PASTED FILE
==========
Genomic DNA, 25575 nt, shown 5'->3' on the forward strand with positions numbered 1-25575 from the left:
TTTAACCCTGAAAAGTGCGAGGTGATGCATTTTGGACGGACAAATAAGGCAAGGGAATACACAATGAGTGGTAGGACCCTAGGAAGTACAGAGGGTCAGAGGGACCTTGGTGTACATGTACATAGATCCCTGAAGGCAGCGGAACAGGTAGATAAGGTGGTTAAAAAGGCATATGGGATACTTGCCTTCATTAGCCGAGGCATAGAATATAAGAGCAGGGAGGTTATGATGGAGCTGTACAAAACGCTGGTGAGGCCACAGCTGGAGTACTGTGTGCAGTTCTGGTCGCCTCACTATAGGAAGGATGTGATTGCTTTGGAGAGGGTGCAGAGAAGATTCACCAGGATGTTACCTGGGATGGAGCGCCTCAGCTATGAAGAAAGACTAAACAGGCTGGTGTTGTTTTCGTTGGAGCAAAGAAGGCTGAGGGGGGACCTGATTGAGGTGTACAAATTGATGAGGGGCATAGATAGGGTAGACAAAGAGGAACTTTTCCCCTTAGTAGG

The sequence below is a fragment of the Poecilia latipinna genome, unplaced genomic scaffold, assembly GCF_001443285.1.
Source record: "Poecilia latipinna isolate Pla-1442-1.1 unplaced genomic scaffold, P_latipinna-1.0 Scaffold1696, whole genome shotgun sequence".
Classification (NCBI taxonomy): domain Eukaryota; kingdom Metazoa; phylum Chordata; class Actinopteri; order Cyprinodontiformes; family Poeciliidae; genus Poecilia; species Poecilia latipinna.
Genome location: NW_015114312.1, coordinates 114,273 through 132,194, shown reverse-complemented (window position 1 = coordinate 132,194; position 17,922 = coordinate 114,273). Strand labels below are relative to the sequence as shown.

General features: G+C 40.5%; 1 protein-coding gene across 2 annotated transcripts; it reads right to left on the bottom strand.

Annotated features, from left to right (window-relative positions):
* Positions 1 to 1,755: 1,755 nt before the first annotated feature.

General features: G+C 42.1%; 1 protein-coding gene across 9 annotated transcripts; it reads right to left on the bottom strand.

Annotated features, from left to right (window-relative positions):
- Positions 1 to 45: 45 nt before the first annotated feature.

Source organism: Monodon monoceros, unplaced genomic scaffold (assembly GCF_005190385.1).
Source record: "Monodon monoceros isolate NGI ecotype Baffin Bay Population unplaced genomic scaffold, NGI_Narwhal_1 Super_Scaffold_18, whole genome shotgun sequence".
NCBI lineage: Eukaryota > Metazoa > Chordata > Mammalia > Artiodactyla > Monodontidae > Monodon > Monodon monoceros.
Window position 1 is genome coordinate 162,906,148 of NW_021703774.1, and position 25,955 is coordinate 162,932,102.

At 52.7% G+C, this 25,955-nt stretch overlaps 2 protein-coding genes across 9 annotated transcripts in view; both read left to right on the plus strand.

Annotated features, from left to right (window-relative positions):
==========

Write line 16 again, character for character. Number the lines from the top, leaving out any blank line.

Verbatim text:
Window position 1 is genome coordinate 162,906,148 of NW_021703774.1, and position 25,955 is coordinate 162,932,102.